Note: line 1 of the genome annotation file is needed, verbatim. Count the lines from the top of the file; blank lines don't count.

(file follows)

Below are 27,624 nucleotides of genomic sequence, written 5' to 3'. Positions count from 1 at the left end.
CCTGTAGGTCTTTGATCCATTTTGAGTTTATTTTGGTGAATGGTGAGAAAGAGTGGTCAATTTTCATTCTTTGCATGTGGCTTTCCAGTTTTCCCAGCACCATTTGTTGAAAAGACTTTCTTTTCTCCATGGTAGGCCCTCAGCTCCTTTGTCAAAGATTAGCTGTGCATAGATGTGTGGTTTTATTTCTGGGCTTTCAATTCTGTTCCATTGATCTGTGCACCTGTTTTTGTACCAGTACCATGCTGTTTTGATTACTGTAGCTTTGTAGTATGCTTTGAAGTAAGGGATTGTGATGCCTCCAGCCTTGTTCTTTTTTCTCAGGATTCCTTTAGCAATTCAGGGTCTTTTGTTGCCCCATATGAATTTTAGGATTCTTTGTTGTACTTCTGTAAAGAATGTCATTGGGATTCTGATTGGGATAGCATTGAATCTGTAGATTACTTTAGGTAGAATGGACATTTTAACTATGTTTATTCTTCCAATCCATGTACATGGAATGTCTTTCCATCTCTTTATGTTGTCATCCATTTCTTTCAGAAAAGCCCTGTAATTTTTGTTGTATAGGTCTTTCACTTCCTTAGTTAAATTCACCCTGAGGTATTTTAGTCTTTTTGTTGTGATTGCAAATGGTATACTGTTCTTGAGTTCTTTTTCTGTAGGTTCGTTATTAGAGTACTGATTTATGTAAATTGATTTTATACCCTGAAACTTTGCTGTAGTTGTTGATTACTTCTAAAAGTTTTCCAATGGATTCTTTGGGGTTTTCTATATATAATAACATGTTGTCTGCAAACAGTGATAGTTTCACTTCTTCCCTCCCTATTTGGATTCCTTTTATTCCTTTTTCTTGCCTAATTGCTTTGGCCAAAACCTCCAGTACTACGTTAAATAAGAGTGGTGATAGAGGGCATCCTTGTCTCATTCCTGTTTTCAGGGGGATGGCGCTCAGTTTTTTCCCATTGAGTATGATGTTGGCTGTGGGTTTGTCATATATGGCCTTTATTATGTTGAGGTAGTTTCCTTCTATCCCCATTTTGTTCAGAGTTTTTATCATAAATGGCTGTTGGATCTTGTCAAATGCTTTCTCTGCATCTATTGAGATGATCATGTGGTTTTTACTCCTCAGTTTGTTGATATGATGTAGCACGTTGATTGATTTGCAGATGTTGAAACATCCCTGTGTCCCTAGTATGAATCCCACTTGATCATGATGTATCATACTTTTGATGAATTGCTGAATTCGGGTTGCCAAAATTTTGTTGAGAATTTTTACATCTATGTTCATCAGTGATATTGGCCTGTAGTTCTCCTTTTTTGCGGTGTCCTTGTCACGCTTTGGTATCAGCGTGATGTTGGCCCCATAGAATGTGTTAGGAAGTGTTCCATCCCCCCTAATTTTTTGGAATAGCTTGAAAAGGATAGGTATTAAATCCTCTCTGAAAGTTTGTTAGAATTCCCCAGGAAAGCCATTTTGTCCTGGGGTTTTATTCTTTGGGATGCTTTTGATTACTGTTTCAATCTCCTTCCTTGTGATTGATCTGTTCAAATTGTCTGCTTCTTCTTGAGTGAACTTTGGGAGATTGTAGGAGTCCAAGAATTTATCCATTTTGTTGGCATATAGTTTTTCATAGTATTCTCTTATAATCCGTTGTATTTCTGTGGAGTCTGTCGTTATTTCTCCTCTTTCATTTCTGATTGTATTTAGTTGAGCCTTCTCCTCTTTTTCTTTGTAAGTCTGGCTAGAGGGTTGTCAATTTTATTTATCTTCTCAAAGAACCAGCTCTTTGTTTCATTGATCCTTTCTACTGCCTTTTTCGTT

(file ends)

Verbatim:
Below are 27,624 nucleotides of genomic sequence, written 5' to 3'. Positions count from 1 at the left end.